I am not trying to teach anyone what to be offended about,. Neither am I saying that the cartoons weren’t offensive nor am I denying facebooks mistake. All I am saying is that ban is not the answer. Please spare me now as I seriously do not have it in me to be more clear on this subject.
      Thank you and hope you drop by again!

  14. Well, well sana u r again quoting that the campaign page is accessible which is NOT as far as my I am concerned. You are a big facebook /social media supporter and once again proved it with this post.

    <> it results in an apology from Molly Norris so I think it works.
    It was a peaceful move to let the world know that they should learn to respect every religion.

    People in Pakistan had talked a lot about blasphemy law after Gojra incident but now silent. sighssssssss

  15. If I was Pakistani, blasphemy wouldn’t concern me this much since there are other real problems in the country that have not been solved and are more pressing (like the literacy rate of the country). What about all Pakistanis protesting for the lack of schools in rural PK?

  16. It is a shame that such ignorance exists on both sides. I guess our job to spread common sense and decency is going to be harder than we thought.

    M.

  17. “(isn’t it ironic that the LHC decided to take an immediate and strict stance on a matter like this as compared to the thousands of pending cases in more pressing matters)?”

    I think, it is among those most important and pressing issues too. What if the LHC hadn’t decided to ban this website? The people who’re feelin’ it a victory, would have been on roads with more voilence, who knows? Else, it’s a truth too that Facebook has been a best medium to ‘spread your word’ and gather people for one cause.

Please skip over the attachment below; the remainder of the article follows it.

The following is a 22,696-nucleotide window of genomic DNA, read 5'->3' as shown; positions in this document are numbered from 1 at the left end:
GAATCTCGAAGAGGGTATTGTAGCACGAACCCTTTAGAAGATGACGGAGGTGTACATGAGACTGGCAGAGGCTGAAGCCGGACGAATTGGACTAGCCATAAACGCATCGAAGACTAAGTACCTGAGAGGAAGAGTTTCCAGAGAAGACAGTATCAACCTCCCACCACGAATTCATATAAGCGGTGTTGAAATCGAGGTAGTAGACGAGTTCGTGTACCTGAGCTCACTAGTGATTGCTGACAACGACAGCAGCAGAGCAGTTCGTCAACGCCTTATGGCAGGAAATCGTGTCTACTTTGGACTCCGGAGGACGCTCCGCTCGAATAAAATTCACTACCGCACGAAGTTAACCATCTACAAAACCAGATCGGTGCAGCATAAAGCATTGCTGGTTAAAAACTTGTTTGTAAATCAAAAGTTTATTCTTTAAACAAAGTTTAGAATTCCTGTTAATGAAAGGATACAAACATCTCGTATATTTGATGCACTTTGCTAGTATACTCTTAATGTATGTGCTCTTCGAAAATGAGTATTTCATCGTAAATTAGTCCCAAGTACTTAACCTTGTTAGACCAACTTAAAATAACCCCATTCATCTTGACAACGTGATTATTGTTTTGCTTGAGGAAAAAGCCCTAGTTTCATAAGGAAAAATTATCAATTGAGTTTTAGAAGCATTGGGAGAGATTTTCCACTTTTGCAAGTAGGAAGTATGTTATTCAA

I, too am in favour of banning Facebook in Pakistan. But obviously not ‘forever’. People who’re asking to ban facebook are doin’ so because they wanna give facebook a financial jerk. Isn’t it peaceful enough than holding guns and murdering the ‘perpetrators’.

    What is needed on government’s part, after banning facebook, for this very reason, is to take actions diplomatically and with international arbitration, to clear point of view of Muslims against blasphemy. So, that there are no future such events which would lead to such riots and ‘voilent’ behaviour of people here.

    I had read your previoud blog over the very issue too. But what is missing actually from your blogs is the ‘other peaceful way’ which would be more effective and more ‘civilised’ to send out our message to the western world.

    Aggression against Facebook is not because they’ve this event’s page on their website, it is because it is STILL on their website despite of continous several thousands of ‘reports’ against that page.

    You go and talk against American policies and Israel’s behaviour on Facebook and you wont find your page again, in mere a couple of days. Aggression is against this discrimination actually.